While radio advertising is tracking as strong as ever, the lack of visuals is an issue for FMCG brands when choosing where to place their ad spend.
Joan Warner, CEO of radio industry body Commercial Radio Australia (CRA) said sometimes an advertiser says “I need visual to sell my product”.
“And that’s where we have a bit of a problem with FMCG,” she told B&T. “A lot of those clients do like to see the chocolate bar or the bottle of tomato sauce.”
Still, that’s not to say an FMCG brand can’t bring in swags of consumers with a decent radio ad. Warner noted a 90 second ad from Snickers in 2007 – Snickers Hoedown – was widely acclaimed for its creativity and ended up winning the Radio Grand Prix are Cannes that year.
“We just have to keep plugging away saying radio can do interesting ads, radio can do brand ads, radio can do ads for any product as long as the writing is clever enough.”
Warner noted the type of brands advertising is cyclical. Ads for car brands appear to be coming back to the medium now, as Warner noted the manufacturers had turned off radio for a while.
But when it comes to creating a stellar radio ad, such as the recent Gold Siren Winner by Clemenger BBDO duo Elle Bullen and James Orr, there’s no secret formula. As the plethora of entries showed at this year’s Siren Awards celebrating the best in radio advertising, the ads were diverse with no distinguishing trends.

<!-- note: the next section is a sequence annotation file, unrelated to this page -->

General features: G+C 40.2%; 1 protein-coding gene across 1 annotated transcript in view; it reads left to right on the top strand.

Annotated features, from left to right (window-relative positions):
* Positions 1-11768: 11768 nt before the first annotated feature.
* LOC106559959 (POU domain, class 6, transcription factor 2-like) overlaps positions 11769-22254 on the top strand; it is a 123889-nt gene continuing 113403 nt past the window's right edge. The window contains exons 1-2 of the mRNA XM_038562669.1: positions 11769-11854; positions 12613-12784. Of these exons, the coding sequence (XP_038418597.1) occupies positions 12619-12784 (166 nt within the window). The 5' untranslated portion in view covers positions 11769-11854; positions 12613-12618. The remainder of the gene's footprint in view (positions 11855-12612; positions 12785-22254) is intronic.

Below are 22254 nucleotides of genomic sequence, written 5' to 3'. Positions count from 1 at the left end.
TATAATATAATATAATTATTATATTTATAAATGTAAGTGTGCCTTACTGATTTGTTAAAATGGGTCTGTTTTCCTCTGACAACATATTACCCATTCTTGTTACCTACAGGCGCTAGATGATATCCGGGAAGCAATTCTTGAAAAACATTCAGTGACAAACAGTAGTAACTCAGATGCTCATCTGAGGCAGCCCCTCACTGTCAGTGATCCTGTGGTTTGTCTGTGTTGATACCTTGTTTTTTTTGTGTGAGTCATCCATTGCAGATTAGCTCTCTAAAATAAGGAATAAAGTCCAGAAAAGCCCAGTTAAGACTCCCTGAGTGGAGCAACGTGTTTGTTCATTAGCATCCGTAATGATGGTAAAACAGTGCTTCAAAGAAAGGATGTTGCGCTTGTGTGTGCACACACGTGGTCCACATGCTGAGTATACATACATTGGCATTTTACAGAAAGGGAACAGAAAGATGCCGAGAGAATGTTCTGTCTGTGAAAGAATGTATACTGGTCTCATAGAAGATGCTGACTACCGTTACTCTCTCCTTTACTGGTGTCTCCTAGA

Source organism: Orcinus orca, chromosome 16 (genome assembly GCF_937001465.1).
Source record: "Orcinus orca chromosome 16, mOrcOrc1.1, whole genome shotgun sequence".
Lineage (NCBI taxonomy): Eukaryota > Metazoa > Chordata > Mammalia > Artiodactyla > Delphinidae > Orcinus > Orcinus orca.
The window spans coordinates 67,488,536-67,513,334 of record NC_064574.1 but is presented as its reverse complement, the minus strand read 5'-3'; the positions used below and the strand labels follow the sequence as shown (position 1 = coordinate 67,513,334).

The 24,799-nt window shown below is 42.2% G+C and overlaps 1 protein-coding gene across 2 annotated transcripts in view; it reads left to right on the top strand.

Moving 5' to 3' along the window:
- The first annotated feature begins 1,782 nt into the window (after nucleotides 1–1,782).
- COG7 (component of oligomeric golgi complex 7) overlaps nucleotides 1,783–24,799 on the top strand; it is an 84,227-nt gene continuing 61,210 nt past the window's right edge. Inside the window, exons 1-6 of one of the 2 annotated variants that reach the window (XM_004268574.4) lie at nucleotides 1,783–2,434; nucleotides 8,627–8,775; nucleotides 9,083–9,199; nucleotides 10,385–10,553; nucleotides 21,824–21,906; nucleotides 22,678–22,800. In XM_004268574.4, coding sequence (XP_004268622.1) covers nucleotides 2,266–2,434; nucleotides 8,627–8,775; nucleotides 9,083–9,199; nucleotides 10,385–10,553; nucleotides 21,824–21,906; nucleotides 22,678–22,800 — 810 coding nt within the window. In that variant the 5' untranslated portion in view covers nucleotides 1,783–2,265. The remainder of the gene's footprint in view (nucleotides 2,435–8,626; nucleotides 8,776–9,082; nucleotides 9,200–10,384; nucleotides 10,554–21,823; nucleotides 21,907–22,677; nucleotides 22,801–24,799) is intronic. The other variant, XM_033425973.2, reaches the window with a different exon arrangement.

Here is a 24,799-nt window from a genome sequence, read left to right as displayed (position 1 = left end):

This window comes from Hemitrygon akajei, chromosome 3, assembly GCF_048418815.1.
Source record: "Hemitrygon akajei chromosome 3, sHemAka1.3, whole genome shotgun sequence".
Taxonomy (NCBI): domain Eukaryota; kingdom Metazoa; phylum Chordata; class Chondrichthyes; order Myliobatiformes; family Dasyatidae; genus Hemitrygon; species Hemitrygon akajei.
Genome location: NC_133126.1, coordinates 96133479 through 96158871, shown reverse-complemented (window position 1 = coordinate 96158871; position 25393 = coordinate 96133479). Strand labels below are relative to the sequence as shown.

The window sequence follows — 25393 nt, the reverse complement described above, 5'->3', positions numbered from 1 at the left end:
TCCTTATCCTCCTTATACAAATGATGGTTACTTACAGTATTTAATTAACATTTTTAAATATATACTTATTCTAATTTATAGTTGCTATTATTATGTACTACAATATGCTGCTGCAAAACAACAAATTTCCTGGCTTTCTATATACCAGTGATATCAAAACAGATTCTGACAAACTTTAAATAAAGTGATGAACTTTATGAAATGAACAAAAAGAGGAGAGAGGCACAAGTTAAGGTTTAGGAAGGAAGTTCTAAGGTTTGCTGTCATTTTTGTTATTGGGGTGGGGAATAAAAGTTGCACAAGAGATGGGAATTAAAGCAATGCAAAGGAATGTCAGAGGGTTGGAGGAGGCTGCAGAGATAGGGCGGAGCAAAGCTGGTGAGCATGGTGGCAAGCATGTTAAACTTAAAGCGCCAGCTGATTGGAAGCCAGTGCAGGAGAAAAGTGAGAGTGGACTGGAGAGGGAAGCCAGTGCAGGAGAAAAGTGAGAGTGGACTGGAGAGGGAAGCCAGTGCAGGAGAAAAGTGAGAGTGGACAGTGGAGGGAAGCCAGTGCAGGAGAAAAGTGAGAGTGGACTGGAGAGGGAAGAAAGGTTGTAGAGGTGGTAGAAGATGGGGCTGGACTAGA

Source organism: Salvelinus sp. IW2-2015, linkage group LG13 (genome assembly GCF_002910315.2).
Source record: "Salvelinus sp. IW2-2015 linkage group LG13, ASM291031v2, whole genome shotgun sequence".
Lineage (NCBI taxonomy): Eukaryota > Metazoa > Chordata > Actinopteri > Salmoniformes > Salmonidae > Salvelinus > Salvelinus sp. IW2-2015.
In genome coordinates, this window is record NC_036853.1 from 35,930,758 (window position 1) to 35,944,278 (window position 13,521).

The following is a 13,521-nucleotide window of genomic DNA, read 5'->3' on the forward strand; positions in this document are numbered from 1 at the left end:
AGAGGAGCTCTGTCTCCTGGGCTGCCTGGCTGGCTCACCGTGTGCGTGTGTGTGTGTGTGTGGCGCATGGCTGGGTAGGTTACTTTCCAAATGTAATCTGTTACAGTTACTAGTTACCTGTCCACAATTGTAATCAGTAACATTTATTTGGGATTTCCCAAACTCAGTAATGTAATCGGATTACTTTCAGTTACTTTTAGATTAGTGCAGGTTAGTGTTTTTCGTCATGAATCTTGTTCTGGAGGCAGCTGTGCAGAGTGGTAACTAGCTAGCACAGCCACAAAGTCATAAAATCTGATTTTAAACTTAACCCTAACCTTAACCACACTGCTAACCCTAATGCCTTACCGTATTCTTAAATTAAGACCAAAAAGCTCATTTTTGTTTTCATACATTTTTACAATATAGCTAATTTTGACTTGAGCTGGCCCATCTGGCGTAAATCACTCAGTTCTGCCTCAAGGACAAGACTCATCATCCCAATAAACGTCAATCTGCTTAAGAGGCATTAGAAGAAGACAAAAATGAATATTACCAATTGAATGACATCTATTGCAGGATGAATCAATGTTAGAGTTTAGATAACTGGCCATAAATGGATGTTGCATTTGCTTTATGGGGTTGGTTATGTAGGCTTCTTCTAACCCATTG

Trying to cut through the clutter is getting harder and harder, noted Warner. However, for her and the judges of the Sirens, they’re looking for creative ideas, “not just creativity for the sake of it, but that fits the product and takes a different view”.
Matt Dickson, a creative solutions officer at Southern Cross Austereo, said the key to a good radio ad is to get a poo joke in and don’t be an arsehole.
“I’m serious when I say, never underestimate the power of a poo joke,” he told the National Radio Conference at the end of 2015.
Still, one pain point is repurposing a TV ad for radio, said Warner. It used to happen a lot a decade ago and despite a lot of coverage telling creatives to not do this, it still occurs.
“The days when everything was a 30 second-er have long gone. And even the treatment of some of the ads are slightly more conversational,” she said.